A Path to Simplicity – Day #3

@JordanGTM on Twitter and Instagam#3. Develop a habit for giving things away.

Take a moment to honestly reflect on how much you acquire and compare it to how much you give away. The season of Christmas is coming upon us, what can you give away this Christmas?

Allow me to share with you a story from my family. My family has never been the formal gift giving family. To be honest, I don’t know if I have ever bought a Christmas gift for an immediate family member. Last Christmas we decided that we, as a family, would put money together to purchase and prepare a care package/hamper for another family living within our city. Everyone contributed with their finances and their time. On one cold, snowy Winnipeg afternoon our family got in the van and went off to deliver the hamper.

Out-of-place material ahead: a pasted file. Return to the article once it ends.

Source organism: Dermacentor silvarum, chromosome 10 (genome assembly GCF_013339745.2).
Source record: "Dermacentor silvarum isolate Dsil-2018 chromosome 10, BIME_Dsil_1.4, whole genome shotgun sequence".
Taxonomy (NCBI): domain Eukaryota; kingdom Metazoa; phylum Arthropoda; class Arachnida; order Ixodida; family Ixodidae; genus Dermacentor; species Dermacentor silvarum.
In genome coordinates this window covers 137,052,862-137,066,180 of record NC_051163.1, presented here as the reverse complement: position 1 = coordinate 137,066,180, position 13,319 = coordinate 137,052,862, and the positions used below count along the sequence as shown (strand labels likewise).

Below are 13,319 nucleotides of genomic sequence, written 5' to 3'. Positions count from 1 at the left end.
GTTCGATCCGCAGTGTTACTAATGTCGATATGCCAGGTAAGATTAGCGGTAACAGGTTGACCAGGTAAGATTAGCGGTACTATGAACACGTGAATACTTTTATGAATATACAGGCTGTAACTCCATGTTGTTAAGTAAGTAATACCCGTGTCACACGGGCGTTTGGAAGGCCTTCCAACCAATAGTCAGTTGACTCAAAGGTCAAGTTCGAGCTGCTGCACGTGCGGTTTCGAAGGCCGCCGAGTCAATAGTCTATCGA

There is a feeling of liberation when you learn to give without expectation. Start with giving something away this Christmas, and continue on to make it a habit.

Take a moment to chew on this quote, it is a little sobering…

“Masses of things that are not needed complicate life. They must be sorted and stored and dusted and re-sorted and re-stored ad nauseam. Most of us could get rid of half our possessions without any serious sacrifice.” – Foster

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A Path to Simplicity – Day #2

@JordanGTM on Instagram & Twitter

#2. Reject anything producing addiction in you. 

We need to draw a distinct line between our needs and our wants. Addiction is rampant in our society, addictions that are common and detrimental include sex, alcohol, pornography and media. While some of these things can be beneficial in the proper context, when they are the root of addiction they cause nothing but hardship.

Not sure if your addicted to something? To figure it out watch for undisciplined compulsions in your behaviour. In the following paragraph Foster recalls a conversation from his past: